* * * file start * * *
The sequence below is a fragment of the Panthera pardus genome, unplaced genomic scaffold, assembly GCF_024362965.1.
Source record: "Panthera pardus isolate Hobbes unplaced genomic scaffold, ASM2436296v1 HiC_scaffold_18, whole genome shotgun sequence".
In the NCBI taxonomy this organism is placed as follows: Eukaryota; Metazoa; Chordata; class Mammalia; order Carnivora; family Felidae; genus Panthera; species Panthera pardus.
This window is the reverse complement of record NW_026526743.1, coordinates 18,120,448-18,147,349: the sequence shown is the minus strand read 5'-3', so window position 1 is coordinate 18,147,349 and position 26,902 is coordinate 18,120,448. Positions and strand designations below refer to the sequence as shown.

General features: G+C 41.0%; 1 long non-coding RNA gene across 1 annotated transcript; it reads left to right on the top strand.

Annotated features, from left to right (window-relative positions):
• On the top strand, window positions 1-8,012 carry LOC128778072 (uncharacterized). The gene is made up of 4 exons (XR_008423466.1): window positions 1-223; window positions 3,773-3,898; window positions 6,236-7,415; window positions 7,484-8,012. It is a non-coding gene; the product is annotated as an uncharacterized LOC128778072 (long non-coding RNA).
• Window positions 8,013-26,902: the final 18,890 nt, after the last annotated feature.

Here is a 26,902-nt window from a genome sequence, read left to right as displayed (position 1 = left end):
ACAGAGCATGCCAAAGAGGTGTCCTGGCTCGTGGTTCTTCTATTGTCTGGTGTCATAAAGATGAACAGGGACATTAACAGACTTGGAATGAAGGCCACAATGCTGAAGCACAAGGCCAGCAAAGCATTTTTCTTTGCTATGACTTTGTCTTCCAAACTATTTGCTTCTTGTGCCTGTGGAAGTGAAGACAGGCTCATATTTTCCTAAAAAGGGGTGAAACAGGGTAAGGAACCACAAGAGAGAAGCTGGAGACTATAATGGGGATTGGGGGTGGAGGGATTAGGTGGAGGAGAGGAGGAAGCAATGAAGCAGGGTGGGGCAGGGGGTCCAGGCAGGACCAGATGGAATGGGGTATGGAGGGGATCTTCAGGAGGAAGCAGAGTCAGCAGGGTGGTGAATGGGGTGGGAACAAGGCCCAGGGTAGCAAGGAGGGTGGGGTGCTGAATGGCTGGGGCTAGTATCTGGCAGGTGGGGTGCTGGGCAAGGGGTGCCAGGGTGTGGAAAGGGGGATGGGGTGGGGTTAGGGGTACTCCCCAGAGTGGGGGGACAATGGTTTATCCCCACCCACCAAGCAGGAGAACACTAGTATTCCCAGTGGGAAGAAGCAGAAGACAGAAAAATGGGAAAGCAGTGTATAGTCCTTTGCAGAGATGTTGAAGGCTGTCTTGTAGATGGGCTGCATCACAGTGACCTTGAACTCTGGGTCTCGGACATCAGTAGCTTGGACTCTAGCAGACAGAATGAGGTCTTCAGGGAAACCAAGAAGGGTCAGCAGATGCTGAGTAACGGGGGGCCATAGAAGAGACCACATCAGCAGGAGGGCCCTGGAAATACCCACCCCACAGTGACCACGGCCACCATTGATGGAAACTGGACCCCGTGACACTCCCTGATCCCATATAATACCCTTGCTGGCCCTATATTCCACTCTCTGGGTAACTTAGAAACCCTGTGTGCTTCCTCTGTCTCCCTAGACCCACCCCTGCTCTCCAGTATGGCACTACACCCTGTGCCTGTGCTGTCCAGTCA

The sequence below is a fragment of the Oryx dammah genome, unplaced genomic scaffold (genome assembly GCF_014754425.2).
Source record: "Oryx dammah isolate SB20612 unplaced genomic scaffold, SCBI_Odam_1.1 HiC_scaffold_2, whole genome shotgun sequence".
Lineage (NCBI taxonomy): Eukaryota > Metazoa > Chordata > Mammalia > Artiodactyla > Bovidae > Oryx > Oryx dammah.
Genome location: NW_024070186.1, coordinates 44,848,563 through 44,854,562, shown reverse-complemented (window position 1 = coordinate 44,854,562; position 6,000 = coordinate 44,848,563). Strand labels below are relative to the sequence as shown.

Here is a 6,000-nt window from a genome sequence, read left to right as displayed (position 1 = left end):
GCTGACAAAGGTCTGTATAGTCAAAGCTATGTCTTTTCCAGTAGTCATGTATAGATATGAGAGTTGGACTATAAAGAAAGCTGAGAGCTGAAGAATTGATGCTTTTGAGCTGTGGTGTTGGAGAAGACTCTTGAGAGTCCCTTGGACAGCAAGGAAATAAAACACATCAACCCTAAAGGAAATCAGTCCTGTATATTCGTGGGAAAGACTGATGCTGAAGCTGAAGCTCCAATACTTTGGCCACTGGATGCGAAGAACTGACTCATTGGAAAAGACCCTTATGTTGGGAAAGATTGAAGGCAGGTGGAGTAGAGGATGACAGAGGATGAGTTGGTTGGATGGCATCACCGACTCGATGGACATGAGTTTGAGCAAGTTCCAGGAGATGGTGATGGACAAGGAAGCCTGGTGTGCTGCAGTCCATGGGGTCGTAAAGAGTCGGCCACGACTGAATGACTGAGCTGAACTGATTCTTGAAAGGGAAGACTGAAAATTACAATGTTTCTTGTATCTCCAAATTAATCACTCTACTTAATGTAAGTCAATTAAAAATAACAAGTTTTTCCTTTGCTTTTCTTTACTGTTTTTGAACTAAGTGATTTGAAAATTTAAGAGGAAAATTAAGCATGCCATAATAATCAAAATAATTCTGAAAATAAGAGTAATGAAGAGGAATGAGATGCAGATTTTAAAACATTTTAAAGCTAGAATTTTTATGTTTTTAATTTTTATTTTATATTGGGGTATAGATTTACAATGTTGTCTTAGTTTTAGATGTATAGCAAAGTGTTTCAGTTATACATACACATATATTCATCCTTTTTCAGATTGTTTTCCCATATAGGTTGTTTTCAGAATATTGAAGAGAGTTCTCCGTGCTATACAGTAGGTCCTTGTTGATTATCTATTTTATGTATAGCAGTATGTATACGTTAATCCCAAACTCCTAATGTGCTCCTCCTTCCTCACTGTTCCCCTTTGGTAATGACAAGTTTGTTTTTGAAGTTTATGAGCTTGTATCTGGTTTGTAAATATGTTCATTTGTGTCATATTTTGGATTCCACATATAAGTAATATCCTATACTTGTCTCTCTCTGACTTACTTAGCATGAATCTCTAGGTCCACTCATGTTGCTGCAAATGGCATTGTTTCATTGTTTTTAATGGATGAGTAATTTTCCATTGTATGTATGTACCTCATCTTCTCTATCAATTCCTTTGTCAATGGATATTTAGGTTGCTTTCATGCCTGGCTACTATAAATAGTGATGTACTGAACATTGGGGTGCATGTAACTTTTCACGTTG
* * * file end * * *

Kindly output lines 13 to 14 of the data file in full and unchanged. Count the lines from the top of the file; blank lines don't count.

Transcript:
Lineage (NCBI taxonomy): Eukaryota > Metazoa > Chordata > Mammalia > Artiodactyla > Bovidae > Oryx > Oryx dammah.
Genome location: NW_024070186.1, coordinates 44,848,563 through 44,854,562, shown reverse-complemented (window position 1 = coordinate 44,854,562; position 6,000 = coordinate 44,848,563). Strand labels below are relative to the sequence as shown.